Another day, another trip. Another week potentially out of touch with the horse-trading and politics of home base.
Travel is a regular part of the job for any IT person in a multi-site organization. Sure, we say we want to avoid it. I have a 22 month old son who I delight in seeing every day, so I really do. But the truth of the matter is that we cannot do everything remotely. Sure, we want to. It would be nice to sit in our cubes all day, every day, and never be bothered by the ugly realities of field work.
If we choose that, though, we lose track of important things. Things like what our clients actually do all day or why we do our jobs in the first place. We lose track of the drivers motivating the site IT groups needs, of the pressures they work under, and of the urgencies they face.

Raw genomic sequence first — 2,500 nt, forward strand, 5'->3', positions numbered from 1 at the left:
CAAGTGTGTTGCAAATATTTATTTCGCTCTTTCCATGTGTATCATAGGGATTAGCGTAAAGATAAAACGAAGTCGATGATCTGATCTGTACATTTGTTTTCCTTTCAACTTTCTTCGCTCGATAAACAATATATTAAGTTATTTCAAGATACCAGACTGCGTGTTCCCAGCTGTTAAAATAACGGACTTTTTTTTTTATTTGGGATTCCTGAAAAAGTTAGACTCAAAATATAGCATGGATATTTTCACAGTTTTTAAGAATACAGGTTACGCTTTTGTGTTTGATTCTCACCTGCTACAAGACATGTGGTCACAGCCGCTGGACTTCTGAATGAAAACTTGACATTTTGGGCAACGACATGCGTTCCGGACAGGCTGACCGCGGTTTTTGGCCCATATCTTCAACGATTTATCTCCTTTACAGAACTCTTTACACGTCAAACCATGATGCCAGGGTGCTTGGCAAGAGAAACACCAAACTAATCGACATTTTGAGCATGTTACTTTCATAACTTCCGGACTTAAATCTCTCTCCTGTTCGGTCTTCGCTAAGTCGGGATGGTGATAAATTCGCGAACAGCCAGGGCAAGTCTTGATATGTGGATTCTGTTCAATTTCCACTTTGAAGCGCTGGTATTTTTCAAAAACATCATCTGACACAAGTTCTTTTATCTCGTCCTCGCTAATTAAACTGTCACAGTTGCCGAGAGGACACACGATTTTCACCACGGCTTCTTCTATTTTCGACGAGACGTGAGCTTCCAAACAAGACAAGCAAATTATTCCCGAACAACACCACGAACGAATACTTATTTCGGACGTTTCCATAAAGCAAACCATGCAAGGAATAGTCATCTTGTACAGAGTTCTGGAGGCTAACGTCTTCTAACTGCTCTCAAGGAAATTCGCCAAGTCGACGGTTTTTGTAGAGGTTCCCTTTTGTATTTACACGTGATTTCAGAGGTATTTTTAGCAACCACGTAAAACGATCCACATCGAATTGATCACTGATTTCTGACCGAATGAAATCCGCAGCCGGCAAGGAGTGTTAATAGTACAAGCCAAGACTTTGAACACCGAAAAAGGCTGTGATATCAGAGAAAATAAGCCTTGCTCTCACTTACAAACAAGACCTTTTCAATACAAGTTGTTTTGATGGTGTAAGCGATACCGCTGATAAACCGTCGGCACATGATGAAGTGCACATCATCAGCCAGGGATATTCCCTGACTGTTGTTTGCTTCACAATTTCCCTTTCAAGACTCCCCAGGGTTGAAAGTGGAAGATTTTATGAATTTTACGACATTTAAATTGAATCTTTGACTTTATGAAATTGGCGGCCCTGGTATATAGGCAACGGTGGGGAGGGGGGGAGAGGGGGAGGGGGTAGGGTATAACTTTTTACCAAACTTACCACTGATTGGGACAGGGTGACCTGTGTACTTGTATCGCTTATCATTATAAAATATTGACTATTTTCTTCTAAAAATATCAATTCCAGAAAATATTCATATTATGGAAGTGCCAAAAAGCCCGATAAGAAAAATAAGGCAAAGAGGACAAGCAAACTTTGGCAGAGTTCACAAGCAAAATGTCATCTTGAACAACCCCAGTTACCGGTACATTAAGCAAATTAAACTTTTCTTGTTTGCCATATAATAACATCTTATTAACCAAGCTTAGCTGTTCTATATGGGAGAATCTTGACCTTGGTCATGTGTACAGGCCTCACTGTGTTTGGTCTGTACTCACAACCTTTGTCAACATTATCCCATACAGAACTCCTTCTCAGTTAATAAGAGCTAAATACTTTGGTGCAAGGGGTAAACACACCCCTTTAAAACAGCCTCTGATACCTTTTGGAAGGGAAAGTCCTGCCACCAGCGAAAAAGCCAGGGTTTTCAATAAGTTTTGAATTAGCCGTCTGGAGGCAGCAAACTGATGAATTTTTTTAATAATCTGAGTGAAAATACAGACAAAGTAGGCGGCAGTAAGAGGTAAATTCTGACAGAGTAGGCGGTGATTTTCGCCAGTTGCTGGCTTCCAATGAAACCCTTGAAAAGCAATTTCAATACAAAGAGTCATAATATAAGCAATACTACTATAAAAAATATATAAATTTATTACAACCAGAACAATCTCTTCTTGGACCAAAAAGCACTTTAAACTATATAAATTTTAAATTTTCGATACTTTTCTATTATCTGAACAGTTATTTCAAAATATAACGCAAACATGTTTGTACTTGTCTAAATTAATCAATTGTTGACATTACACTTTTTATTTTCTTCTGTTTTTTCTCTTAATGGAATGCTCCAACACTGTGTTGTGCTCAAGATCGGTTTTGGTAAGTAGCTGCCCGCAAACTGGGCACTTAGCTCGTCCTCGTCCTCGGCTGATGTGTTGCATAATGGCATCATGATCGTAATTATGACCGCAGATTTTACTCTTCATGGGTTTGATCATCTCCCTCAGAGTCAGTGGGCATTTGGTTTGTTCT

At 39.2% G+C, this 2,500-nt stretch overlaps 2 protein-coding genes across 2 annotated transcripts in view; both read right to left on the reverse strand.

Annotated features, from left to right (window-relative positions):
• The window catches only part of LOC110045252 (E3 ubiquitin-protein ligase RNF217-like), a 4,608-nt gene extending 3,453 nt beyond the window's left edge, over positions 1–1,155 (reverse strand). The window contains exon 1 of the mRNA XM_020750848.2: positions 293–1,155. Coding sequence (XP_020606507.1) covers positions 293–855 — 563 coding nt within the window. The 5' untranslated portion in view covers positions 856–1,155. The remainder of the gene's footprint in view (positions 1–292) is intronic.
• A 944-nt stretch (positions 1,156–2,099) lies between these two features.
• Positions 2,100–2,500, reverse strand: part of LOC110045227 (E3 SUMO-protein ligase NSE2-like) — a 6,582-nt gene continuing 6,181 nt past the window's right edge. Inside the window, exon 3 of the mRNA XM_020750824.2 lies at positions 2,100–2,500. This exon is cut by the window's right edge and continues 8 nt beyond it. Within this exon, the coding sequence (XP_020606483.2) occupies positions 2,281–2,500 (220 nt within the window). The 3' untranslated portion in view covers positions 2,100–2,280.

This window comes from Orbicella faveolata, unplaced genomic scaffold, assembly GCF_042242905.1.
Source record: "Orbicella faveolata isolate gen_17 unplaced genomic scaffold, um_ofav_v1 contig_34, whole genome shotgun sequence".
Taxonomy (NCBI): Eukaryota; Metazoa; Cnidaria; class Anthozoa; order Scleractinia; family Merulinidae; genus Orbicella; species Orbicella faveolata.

Losing track of these things makes us less effective. Just to start off with, it makes us forget that our job isn't bits and bytes; its the delivery of services (if not customer service) to the people who face the customers. Just as importantly, though, it also hamstrings us when it comes to negotiating. If I don't know what my counterpart really wants, what capabilities he has, and what timeframes he needs to respond in then I cannot create a winning transaction for him. If I cannot create a win for him, then he has almost no reason at all to give way on the things I really need.
I'll natter on a bit more tomorrow about this week's plan. For now, I have an upgrade to interfere with.